They say beauty is in the eye of the beholder, but these aircraft leave a little to be desired to be the ugliest aircrafts ever built.
One of aviation’s oldest clichés is that if an airplane looks right, it’ll fly right. Whether this selection of 13 aviating dogs affirms or contradicts that aphorism is debatable.
Some of these mutts flew just fine and were oddly configured simply so they could fulfill their mission, whether it was sub-hunting or crop spraying.
Others barely made it into the air and were a danger to their pilots and anybody below them. But aviation would be poorer if it didn’t have aeronautical engineers willing to take such risks.
11) AIRBUS BELUGA
The Airbus A300-600ST, or Beluga, is a version of the standard A300-600 wide-body airliner modified to carry aircraft parts and outsize cargo.
It received the official name of Super Transporter early on; however, the name Beluga, a whale it resembles, gained popularity and has since been officially adopted.
The Beluga was developed to transport Airbus parts to the final assembly plant in Toulouse, France.
And while it’s very good at doing its job, it isn’t exactly the best-looking aircraft in the sky.
10) MCDONNELL XF-85 GOBLIN
The McDonnell XF-85 Goblin is an American prototype fighter aircraft conceived during World War II by McDonnell Aircraft. It was intended to deploy from the bomb bay of the giant Convair B-36 bomber as a parasite fighter.
The Goblin was designed to be launched from American bomber aircraft and recaptured mid-air after they performed their mission. Not only did these fail to win style points, but they also didn’t work. Their performance was sub-par, and they were incredibly difficult to “re-dock” with bomber aircraft.
9) BLOHM-VOSS BV-141
The Blohm & Voss BV 141 was a World War II German tactical reconnaissance aircraft, notable for its uncommon structural asymmetry.
The concept behind the asymmetric BV-141 was quite genius. It just didn’t look all that great and became one of the Ugliest Aircrafts.
8) EL/M-2075 PHALCON
The EL/M-2075 Phalcon is an airborne early warning and control active electronically scanned array radar system developed by Israel Aerospace Industries and Elta Electronics Industries of Israel.
Its primary objective is to provide intelligence to maintain air superiority and conduct surveillance.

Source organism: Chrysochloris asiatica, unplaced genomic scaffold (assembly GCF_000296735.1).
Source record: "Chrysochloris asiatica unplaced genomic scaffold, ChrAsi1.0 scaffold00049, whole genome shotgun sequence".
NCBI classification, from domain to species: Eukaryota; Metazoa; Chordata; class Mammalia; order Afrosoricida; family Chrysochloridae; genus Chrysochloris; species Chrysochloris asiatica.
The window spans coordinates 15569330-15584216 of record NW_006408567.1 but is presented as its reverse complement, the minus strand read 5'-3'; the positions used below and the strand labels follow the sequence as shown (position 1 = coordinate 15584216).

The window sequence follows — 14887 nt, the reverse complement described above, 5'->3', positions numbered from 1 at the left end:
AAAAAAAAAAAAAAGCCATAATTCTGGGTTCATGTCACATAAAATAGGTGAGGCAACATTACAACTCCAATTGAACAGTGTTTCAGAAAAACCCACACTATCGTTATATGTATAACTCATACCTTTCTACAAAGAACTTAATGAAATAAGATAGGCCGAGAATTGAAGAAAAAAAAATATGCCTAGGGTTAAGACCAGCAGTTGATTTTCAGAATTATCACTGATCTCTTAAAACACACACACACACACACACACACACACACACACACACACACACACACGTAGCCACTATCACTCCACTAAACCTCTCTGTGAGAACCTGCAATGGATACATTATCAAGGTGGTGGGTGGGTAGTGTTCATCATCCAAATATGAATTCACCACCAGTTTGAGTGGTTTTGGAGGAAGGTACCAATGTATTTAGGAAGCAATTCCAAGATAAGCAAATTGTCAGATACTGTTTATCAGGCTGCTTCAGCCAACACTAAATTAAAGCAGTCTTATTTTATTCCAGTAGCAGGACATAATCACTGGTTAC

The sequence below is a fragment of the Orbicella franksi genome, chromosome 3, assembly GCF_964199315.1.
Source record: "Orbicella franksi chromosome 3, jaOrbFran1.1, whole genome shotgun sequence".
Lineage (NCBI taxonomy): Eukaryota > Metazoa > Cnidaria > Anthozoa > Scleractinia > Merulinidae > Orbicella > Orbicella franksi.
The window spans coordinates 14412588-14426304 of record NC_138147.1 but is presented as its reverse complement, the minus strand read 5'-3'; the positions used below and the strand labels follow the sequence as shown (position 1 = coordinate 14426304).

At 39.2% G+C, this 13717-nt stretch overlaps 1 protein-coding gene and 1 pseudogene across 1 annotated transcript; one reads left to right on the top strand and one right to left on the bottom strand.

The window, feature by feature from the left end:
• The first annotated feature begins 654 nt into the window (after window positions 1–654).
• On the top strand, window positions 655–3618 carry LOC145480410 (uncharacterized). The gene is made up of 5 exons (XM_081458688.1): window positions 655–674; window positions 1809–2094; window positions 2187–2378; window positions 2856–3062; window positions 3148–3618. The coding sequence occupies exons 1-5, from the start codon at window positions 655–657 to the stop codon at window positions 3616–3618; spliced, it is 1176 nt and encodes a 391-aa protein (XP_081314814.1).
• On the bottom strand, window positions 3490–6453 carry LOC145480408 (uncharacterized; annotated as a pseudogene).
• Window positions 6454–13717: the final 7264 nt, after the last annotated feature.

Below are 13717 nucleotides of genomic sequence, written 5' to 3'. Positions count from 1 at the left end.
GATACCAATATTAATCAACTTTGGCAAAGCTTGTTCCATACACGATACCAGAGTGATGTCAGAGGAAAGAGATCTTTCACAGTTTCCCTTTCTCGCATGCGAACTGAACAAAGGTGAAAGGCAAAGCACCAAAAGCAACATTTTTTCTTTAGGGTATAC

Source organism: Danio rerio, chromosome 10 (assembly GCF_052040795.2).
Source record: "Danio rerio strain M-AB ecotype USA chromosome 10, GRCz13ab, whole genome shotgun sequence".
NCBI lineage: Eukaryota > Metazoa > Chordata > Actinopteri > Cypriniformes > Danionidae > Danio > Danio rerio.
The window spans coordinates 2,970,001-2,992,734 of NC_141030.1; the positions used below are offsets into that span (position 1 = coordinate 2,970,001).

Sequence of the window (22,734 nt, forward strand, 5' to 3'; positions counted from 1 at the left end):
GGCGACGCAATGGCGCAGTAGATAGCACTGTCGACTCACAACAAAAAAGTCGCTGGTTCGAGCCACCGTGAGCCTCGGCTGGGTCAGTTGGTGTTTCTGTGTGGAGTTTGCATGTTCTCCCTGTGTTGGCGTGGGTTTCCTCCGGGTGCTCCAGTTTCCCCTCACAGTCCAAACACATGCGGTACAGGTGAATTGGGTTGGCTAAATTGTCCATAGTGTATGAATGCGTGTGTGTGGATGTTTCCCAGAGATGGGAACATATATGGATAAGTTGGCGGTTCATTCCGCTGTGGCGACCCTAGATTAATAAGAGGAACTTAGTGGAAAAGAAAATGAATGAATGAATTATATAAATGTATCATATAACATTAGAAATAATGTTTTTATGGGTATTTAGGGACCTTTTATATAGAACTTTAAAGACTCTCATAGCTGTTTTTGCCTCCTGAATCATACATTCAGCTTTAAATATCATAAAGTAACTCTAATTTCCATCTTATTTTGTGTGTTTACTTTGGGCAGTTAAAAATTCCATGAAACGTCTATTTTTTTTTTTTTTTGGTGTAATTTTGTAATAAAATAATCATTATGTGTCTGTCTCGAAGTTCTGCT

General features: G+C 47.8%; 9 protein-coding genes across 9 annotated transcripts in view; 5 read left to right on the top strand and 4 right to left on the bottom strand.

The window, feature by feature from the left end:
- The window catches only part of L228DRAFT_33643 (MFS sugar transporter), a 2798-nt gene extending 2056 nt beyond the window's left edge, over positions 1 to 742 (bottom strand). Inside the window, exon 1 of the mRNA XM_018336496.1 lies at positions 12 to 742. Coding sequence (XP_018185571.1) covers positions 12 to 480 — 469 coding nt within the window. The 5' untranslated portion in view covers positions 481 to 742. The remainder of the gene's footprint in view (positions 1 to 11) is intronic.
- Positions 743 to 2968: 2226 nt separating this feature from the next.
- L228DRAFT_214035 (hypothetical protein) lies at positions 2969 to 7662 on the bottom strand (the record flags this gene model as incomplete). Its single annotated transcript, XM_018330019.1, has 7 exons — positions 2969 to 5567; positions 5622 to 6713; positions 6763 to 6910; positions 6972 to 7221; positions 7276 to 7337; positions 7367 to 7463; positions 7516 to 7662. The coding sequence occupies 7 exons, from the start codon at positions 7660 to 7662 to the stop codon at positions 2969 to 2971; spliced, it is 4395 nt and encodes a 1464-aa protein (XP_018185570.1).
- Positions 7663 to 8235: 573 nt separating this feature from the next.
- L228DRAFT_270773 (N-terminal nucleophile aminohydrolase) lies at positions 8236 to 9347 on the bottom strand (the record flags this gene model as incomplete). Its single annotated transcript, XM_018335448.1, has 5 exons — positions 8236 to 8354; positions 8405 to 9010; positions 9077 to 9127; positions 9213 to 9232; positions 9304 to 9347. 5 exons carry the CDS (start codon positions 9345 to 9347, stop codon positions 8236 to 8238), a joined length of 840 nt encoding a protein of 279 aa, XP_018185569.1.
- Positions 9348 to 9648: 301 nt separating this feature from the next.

This modified 707 airborne early warning aircraft was very capable, but it’s hard to take it seriously at first glance, with its clown-style nose.
7) HANDLEY PAGE VICTOR
The Handley Page Victor is a British jet-powered strategic bomber developed and produced by Handley Page during the Cold War.
It was the third and final V bomber to be operated by the Royal Air Force, the other two being the Avro Vulcan and the Vickers Valiant.
They look something like a Praying Mantis, and they actually could fly.
The Handley Page Victor was initially used as a strategic bomber for the UK’s Royal Air Force and was later used as an aerial refueling tanker.
6) BRISTOL FREIGHTER
The Bristol Type 170 Freighter is a British twin-engine aircraft designed and built by the Bristol Aeroplane Company as both a freighter and airliner.
Its best-known use was as an air ferry to carry cars and their passengers over relatively short distances.
The Bristol Freighter was designed as an air ferry to carry passengers and cars over short distances.
One thing’s for sure, the cars inside probably looked better than the airplane carrying them.
5) PZL M15 BELPHEGOR
The PZL M-15 was a jet-powered biplane designed and manufactured by the Polish aircraft company WSK PZL-Mielec for agricultural aviation.
In reference to both its strange looks and relatively loud jet engine, the aircraft was nicknamed Belphegor, after the noisy demon.
This Polish-designed jet-powered ag spraying aircraft was very unique. But it also resembled the Wright Flyer. Maybe that’s what they were going for.
4) BOEING X-32
The Boeing X-32 is a concept demonstrator aircraft that was designed for the Joint Strike Fighter competition.
It lost to the Lockheed Martin X-35 demonstrator, which was further developed into the Lockheed Martin F-35 Lightning II.
Military aircraft need to be capable. But it’s also a bonus if they look good. And while the X-32 had the capability part covered
It did so while looking like a Pelican with a throat pouch full of food.
3) DHC-4 CARIBOU
The de Havilland Canada DHC-4 Caribou is a Canadian-designed and produced specialized cargo aircraft with short takeoff and landing capability.
The Caribou was first flown in 1958 and although mainly retired from military operations, is still in use in small numbers as a rugged “bush” aircraft.
Lots of people love the Caribou, and we do too. But with a snub nose and strangely upward-tilted tail, the DHC-4 doesn’t get many style points.
2) CASA C-212
The CASA C-212 Aviocar is a turboprop-powered STOL medium cargo aircraft designed and built by CASA in Spain for civil and military use.
It’s got a combination of a snout nose and Short-360 styled fuselage and get the second Ugliest Aircrafts.
And while it does a good job as a STOL transport aircraft, it doesn’t win “aesthetic design of the year”.
1) ATL-98 CARVAIR
Now, The Ugliest Aircrafts Award goes to (ATL-98 CARVAIR)
The Aviation Traders ATL-98 Carvair is a retired large transport aircraft powered by four radial engines.
It was a Douglas DC-4-based air ferry conversion developed by Freddie Laker’s Aviation Traders Limited
With a capacity generally of 22 passengers in a rear cabin, and five cars loaded in at the front.
Maybe the Carvair was the inspiration for the Boeing 747, but it did so while looking like a cartoon version of Boeing’s design…